Scientists have found evidence of air pollution particles in the placentas of five women living in London.
The research from Queen Mary’s University of London is the first evidence to show toxic particles can pass from a mother’s lungs to her placenta.
Air Pollution Particles Found In Mothers’ Placentas, Study Says
There is plenty of evidence to show the potential harmful effects of pollution on unborn babies. We tend to think air pollution is worse in cities, but it’s also a problem in rural and country areas.
Air pollution comes from a number of sources:
- Vehicle exhaust
- Building emissions
- Smoke and soot
- Nitrogen dioxide, sulfur dioxide
Prolonged exposure to air pollution can cause a number of problems. And although pollution isn’t healthy for anyone, it has a particularly severe effect on vulnerable populations, especially unborn babies.
Previous research has linked high exposure to air pollution during pregnancy with an increased risk of premature birth, low birth weight, infant mortality and childhood respiratory problems.
A report from UNICEF shows 2 billion children live in environments containing toxic levels of air pollution.
The report found 17 million babies experience hazardous levels of air pollution – six times higher than levels recommended in the World Health Organization guidelines.
A study from the UK linked air pollution with an increased risk of low birth weight in babies, leading to long term health problems. The research team pointed out there was very little opportunity for pregnant women to limit their exposure to air pollution, which paves the way for future problems.
What Does This Study Show?
The researchers looked at the placentas from five women who were living in London during their pregnancies. All the women were non-smokers and had uncomplicated pregnancies.
The women had healthy babies, via planned c-section, and consented to the study of their placentas after the births of their babies.
The researchers studied 3,500 macrophages from the five placentas. Macrophages are cells that form part of the immune system, and engulf harmful materials such as bacteria and pollution particles. They found 60 cells containing 72 small black areas, which looked like carbon particles.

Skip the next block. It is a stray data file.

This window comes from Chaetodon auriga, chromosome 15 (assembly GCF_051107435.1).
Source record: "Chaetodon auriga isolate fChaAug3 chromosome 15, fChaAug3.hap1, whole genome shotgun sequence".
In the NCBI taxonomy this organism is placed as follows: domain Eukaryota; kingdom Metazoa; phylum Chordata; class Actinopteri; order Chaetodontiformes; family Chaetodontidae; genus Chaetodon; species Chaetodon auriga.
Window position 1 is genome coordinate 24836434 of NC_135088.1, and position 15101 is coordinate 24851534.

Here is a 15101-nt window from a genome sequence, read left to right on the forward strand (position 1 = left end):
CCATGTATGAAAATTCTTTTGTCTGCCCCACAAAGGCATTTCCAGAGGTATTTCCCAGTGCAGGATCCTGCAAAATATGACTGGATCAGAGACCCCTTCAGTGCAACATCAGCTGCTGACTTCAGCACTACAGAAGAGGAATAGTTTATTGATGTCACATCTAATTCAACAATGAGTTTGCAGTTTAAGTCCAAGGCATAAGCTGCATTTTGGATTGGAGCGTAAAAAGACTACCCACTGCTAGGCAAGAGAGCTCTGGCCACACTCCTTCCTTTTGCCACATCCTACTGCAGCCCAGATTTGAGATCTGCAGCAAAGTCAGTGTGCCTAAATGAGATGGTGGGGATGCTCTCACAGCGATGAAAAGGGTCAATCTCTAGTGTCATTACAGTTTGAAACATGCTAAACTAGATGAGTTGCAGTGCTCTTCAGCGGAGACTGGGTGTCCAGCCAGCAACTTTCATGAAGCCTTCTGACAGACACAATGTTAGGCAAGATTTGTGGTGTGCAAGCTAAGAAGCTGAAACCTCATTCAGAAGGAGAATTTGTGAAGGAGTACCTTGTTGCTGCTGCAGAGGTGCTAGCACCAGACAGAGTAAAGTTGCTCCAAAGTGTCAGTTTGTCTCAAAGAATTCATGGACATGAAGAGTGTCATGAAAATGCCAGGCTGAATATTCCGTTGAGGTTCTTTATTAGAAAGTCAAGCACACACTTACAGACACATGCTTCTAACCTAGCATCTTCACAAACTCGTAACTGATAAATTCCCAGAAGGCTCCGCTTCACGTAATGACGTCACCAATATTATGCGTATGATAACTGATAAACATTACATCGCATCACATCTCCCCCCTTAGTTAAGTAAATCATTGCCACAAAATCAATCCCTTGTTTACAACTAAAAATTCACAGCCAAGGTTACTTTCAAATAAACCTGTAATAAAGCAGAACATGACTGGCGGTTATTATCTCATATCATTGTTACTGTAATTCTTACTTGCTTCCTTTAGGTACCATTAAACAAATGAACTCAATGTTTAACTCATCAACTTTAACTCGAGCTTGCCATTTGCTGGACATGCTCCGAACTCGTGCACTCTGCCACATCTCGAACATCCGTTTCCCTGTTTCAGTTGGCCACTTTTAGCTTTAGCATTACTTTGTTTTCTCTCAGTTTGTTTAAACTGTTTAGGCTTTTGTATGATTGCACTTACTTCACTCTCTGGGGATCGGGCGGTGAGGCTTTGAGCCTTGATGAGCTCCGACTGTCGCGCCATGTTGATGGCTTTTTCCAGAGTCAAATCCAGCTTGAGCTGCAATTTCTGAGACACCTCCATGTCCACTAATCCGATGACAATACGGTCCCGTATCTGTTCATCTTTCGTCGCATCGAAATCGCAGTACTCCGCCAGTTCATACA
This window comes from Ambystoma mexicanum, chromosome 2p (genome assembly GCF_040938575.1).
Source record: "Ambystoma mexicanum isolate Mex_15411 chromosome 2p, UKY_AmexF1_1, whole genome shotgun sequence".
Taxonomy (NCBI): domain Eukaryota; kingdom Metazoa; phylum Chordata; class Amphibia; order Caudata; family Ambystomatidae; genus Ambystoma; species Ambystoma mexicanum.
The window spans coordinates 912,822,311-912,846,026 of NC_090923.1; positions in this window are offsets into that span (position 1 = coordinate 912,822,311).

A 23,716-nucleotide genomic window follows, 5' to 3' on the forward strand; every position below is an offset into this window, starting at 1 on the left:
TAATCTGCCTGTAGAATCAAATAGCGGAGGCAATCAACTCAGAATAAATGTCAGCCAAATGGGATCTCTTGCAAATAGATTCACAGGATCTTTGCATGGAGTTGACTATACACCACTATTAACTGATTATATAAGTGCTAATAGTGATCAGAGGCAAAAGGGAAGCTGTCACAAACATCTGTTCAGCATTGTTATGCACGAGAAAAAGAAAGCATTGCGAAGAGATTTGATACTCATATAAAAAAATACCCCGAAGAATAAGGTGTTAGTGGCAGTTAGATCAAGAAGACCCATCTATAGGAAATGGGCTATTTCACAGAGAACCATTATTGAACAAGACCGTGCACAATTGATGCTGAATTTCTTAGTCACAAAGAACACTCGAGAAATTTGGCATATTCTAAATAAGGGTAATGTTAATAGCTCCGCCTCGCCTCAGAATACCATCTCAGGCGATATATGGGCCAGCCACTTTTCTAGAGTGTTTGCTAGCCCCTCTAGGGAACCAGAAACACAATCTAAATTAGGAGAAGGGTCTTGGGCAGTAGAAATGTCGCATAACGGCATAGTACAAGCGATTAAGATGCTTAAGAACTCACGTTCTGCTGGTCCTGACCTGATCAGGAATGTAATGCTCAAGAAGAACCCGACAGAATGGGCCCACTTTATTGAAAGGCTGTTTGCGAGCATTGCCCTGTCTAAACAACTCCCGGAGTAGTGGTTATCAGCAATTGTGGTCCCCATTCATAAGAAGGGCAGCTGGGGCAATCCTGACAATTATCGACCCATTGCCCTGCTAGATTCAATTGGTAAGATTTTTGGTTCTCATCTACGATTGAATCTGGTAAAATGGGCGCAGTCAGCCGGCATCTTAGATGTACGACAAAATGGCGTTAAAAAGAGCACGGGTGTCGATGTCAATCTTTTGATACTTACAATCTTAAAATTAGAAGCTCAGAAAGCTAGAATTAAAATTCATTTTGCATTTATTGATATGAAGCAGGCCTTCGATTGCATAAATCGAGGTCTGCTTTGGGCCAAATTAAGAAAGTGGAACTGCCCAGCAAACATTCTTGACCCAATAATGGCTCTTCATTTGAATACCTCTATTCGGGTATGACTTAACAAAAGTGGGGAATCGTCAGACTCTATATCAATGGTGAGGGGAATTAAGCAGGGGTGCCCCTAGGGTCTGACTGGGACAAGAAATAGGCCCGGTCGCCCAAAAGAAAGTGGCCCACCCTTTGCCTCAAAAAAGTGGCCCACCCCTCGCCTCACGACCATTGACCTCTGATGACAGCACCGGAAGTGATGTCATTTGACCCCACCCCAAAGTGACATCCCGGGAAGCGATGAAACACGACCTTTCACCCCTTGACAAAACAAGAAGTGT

The study was presented last month by Dr Norrice Liu, a paediatrician and clinical research fellow, and Dr Lisa Miyashita, a post-doctoral researcher, at the European Respiratory Society International Congress.
Dr Liu explained:
“Our results provide the first evidence that inhaled pollution particles can move from the lungs into the circulation and then to the placenta. We do not know whether the particles we found could also move across into the foetus, but our evidence suggests that this is indeed possible. We also know that the particles do not need to get into the baby’s body to have an adverse effect, because if they have an effect on the placenta, this will have a direct impact on the foetus”.
The president of the European Respiratory Society, Professor Mina Gaga, who was not involved in the study, said:
“This new research suggests a possible mechanism of how babies are affected by pollution while being theoretically protected in the womb. This should raise awareness amongst clinicians and the public regarding the harmful effects of air pollution in pregnant women. We need stricter policies for cleaner air, to reduce the impact of pollution on health worldwide because we are already seeing a new population of young adults with health issues”.